I also became very involved in the community. Since those early days, we have supported more than 150 organizations, including Boys and Girls Clubs, United Way, Habitat for Humanity and many other groups; serving on the boards, hosting events and providing financial assistance. I love being involved this way and have been honored with several major awards, including the Seattle Women Business Owners’ Nellie Cashman Award, Business Leader of the Year (for Kitsap County), and with my husband, Charlie, Business Couple of the Year in our hometown.
M.O.M.—What about seminars?
Frame—A key part of our overall marketing has been providing seminars; I do about 20 a year. This includes sponsorship of the Money Wi$e Women seminars, educating women in various finance-related issues. We also began leading Passive Income seminars, which are based on the “Rich Dad, Poor Dad” book. It teaches participants the importance of developing income streams for clients (such as real estate investments), not just relying on a regular paycheck or Social Security.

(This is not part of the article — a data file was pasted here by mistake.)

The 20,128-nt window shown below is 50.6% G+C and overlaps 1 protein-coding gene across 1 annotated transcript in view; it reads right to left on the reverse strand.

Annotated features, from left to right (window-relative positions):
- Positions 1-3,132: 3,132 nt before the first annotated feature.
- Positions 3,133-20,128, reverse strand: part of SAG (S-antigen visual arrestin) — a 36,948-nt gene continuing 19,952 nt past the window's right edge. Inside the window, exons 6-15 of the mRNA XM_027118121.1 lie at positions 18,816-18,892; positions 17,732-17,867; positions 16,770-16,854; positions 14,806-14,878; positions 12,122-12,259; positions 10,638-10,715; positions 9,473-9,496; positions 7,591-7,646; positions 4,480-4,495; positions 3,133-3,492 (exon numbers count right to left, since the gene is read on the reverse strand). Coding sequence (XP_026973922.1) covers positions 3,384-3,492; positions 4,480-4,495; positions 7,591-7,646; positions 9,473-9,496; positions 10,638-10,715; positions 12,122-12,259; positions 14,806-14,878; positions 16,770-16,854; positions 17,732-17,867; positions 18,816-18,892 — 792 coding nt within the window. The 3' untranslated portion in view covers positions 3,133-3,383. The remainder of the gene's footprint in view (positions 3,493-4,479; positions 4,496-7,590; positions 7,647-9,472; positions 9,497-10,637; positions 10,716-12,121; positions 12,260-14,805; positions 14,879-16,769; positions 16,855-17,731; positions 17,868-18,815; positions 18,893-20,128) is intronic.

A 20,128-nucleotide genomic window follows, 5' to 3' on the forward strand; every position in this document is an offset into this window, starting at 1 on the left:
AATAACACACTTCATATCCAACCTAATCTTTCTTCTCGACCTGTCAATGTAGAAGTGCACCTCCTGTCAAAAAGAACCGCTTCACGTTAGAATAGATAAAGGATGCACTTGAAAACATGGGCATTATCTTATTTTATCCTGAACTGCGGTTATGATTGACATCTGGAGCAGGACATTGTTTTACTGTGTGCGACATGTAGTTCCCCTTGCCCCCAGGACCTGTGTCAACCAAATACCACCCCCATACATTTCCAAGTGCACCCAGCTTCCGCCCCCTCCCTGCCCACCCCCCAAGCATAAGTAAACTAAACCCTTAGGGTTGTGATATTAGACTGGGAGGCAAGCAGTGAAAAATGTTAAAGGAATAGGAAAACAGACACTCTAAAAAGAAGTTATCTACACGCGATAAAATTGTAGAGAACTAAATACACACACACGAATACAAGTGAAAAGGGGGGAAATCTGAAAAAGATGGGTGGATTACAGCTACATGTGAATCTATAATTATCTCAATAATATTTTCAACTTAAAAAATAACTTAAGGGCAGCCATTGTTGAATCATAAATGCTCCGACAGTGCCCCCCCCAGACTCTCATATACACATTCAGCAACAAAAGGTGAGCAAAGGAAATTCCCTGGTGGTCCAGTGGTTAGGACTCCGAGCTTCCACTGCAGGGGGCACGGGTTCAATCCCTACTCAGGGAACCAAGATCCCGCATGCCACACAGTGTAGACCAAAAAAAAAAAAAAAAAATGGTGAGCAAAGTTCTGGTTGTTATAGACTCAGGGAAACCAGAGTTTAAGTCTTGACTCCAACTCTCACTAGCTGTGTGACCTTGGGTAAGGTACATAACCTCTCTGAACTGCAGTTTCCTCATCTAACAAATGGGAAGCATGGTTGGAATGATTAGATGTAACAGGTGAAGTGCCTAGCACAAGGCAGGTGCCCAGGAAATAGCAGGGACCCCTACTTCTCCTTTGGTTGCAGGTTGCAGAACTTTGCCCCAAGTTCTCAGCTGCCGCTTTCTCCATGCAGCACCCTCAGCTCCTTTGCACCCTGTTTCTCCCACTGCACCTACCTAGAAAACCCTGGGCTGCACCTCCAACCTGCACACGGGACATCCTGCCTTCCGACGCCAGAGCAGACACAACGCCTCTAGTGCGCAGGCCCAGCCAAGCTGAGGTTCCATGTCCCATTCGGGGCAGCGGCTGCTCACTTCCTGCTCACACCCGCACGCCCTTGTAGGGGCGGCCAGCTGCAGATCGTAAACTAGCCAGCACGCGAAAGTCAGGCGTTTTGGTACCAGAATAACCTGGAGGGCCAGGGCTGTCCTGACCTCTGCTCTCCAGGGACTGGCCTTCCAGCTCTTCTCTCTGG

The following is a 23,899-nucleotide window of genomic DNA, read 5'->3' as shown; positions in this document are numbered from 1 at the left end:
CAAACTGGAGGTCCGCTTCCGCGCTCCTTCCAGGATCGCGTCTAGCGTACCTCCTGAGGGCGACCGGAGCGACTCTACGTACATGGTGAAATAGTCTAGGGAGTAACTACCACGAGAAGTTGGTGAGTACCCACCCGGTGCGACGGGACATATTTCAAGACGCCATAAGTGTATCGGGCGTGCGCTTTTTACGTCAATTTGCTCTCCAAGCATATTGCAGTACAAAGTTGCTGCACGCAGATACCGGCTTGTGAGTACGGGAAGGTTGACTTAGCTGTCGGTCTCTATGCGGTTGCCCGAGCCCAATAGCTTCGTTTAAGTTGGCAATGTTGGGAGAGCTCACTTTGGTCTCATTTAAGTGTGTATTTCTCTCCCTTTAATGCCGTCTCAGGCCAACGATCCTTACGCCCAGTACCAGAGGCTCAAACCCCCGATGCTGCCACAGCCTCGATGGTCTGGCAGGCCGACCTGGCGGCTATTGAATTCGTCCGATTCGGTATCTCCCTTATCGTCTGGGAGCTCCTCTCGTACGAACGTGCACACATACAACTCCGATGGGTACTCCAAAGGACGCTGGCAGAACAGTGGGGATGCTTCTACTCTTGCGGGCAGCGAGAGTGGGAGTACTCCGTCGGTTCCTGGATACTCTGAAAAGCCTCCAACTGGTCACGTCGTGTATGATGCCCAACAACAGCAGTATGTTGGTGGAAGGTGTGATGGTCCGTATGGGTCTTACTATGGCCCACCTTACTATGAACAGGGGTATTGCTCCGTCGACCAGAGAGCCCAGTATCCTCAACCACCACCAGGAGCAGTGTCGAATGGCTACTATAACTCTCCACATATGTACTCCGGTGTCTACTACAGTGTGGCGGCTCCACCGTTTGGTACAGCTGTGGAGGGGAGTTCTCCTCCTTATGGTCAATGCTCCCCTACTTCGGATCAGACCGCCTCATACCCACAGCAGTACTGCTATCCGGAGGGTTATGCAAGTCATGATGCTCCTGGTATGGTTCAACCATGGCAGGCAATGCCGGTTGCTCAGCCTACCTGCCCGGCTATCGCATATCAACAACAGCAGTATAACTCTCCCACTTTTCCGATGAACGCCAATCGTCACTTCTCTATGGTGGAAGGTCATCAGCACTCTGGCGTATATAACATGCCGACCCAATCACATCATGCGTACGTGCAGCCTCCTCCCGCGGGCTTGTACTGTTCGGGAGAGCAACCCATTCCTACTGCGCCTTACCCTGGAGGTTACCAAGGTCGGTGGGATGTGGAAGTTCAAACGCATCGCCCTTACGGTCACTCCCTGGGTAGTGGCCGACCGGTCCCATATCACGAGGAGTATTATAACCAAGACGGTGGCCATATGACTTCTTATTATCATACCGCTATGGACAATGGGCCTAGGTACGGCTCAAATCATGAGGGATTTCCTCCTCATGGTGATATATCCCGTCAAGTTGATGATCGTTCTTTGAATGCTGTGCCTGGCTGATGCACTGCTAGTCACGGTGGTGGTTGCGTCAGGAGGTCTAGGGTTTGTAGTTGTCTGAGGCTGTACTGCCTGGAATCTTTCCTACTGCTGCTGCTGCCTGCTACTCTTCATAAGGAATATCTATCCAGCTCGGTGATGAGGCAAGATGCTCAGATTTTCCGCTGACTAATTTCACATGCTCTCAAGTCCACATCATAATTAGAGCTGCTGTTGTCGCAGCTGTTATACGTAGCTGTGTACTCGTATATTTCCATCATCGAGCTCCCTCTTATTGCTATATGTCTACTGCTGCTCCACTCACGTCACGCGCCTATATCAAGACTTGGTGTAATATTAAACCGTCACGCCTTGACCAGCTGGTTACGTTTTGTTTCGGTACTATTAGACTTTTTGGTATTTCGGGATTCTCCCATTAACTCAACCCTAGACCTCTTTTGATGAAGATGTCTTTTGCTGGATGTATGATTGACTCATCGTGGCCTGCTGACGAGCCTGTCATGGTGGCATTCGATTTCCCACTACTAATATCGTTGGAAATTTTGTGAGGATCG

M.O.M.—Have you incorporated advertising in your marketing?
Frame— We have had a TV commercial that shows some of our clients in different situations, such as discussing investment properties or a specialized product. This has been primarily for visibility. I’m not sure that it has led to that many closed loans, but it has been excellent exposure for our company.
For several years, I also advertised on shopping carts. People still tell me that they’ve seen me on the carts. I did this not so much to generate immediate business, but to help reinforce that I’m here. If they think about a mortgage, I want them to call me.
In addition, we have sponsored a Babe Ruth youth baseball team whose members wear t-shirts with our company name. It’s great advertising. After games, there are often articles saying that “….the Frame team did it again” (beat the competition.). We’ve also donated money to a youth leadership program which helped purchase a sailboat used to teach young people to sail. The boat’s sail has our company name on it.